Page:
by Philip Glouchevitch ‧ RELEASE DATE: Sept. 1, 1992
An informative introduction to the widening world of German business. In the wake of reunification and on the eve of Europe's final push toward socioeconomic integration, Forbes correspondent Glouchevitch offers an authoritative, anecdotal audit of an industrial/commercial power that, in its comparatively unobtrusive way, poses as great a challenge to US interests as does Japan. Among other elements contributing to the Federal Republic's post-WW II economic success, Glouchevitch points to a rigorous apprenticeship system that gives German companies highly skilled workers; the pivotal role played by mid-sized enterprises (collectively known as the Mittelstand); and a domestic banking network that not only holds substantive equity stakes in client corporations but also has a hand in virtually all of the country's significant financial transactions. Covered as well are the factors underlying the commitment of indigenous executives to product quality and service, plus their tolerance for the high taxes that underwrite the nation's many social programs. While bullish on the competitive prospects of German industry in global markets, the author does not ignore a dark past during which the nation employed slave labor to equip the Nazi war machine. Nor does he overlook the willingness of a few concerns to evade export controls and supply advanced armament technology to such international renegades as Iraq and Lybia. Dirty business apart, Glouchevitch points out that Deutschland commerce faces a fair share of short-run problems--among others, the cost of absorbing East Germany, which has proved higher than anticipated. In addition, the author speculates that the current cozy relationships between management and unions could prove casualties of the European Community's drive toward integration. Glouchevitch nonetheless concludes that German business remains eager to cooperate with, rather than to dominate, its trading partners on the Continent and elsewhere. Insightful perspectives on an economic force to he reckoned with.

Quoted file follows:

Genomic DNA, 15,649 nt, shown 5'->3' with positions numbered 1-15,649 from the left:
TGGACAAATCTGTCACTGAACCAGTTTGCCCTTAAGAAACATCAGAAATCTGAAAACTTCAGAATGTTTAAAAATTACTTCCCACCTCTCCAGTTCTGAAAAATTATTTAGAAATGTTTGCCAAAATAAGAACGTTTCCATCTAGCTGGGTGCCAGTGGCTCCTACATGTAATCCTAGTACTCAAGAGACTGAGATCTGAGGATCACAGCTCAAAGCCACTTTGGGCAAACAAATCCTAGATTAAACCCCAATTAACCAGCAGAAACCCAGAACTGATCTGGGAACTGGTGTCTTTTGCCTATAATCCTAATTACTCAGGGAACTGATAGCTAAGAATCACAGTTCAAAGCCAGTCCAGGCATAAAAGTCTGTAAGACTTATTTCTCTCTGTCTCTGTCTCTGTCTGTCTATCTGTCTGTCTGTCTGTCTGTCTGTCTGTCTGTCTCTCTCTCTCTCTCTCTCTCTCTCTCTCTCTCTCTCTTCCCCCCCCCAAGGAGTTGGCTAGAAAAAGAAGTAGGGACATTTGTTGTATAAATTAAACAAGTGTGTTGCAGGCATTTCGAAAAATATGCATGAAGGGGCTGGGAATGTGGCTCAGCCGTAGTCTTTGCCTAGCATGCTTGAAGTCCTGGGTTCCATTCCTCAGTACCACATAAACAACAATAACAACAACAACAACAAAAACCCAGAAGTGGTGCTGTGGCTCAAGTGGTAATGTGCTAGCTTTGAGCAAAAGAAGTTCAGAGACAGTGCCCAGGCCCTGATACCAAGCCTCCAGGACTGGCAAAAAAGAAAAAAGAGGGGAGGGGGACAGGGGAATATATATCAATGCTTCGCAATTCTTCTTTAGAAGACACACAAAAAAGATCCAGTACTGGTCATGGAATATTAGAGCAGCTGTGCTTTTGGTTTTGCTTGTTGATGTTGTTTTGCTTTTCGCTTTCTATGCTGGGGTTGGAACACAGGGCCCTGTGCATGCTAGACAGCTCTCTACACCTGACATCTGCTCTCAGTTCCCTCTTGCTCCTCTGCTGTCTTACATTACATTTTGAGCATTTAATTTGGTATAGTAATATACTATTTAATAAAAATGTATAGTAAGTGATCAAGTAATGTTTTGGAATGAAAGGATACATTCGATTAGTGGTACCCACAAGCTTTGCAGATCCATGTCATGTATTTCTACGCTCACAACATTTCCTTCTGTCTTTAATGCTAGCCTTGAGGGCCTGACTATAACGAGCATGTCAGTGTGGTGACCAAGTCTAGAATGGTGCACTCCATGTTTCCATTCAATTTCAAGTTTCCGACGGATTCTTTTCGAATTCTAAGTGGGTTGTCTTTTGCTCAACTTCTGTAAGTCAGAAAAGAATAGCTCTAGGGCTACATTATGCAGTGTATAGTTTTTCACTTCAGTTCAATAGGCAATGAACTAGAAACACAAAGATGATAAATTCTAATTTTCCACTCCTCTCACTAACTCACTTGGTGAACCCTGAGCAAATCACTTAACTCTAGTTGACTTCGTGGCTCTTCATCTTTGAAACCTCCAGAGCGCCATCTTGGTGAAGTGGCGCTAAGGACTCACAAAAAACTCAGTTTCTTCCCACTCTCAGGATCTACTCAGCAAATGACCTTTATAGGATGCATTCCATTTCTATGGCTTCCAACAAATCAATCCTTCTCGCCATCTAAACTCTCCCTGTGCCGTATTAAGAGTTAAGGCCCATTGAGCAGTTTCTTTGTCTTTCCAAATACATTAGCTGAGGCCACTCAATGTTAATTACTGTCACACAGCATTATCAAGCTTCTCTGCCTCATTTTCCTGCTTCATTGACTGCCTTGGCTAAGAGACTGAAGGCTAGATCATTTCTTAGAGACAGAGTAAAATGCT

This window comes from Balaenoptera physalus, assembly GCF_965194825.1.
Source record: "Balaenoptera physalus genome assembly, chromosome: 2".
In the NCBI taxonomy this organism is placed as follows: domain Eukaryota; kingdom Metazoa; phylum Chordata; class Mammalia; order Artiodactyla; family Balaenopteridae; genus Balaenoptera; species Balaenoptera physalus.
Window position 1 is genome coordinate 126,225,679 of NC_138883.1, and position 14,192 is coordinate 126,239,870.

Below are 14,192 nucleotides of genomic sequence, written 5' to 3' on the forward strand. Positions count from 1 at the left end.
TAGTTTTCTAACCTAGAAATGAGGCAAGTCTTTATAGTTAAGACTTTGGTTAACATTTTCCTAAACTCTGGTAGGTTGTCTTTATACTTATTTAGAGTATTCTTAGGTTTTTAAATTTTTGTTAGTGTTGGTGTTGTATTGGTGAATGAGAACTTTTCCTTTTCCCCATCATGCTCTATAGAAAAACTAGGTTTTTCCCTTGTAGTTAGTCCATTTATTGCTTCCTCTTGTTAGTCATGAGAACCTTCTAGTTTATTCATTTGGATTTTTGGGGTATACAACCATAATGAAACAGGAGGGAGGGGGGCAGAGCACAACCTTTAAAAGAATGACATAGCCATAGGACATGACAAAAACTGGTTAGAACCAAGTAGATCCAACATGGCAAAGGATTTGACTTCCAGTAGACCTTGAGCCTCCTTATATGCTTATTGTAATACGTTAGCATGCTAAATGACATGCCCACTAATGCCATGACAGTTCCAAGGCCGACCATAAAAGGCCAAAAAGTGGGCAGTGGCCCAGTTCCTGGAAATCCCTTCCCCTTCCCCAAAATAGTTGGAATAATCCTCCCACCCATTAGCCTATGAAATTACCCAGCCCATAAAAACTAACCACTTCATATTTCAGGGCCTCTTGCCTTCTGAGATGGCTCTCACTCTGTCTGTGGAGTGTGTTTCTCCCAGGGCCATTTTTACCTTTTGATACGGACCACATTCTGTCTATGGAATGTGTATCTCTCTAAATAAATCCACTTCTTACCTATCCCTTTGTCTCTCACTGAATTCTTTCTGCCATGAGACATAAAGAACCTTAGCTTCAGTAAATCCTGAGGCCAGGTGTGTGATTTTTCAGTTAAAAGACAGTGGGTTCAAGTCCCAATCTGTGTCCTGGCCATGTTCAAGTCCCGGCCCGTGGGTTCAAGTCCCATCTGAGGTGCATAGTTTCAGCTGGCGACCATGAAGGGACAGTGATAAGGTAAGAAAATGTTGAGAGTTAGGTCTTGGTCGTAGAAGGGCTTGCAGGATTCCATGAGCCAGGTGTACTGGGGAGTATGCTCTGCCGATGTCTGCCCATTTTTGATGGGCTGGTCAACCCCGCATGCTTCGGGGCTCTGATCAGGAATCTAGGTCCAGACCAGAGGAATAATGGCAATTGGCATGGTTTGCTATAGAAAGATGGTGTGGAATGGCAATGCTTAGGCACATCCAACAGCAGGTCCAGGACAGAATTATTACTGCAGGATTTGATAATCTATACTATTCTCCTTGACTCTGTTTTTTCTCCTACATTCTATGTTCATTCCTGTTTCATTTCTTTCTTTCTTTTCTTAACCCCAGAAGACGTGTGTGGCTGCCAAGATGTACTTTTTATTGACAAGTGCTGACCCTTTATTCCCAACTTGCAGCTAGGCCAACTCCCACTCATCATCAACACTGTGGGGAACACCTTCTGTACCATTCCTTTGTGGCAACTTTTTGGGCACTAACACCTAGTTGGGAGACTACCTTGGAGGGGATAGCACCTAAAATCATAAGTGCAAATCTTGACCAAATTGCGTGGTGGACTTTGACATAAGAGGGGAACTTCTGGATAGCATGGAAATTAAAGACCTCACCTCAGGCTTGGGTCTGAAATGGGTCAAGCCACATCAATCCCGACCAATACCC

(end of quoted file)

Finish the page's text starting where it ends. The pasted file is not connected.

Pub Date: Sept. 1, 1992
Page Count: 224
Publisher: Simon & Schuster
Review Posted Online: N/A
Kirkus Reviews Issue: Aug. 15, 1992
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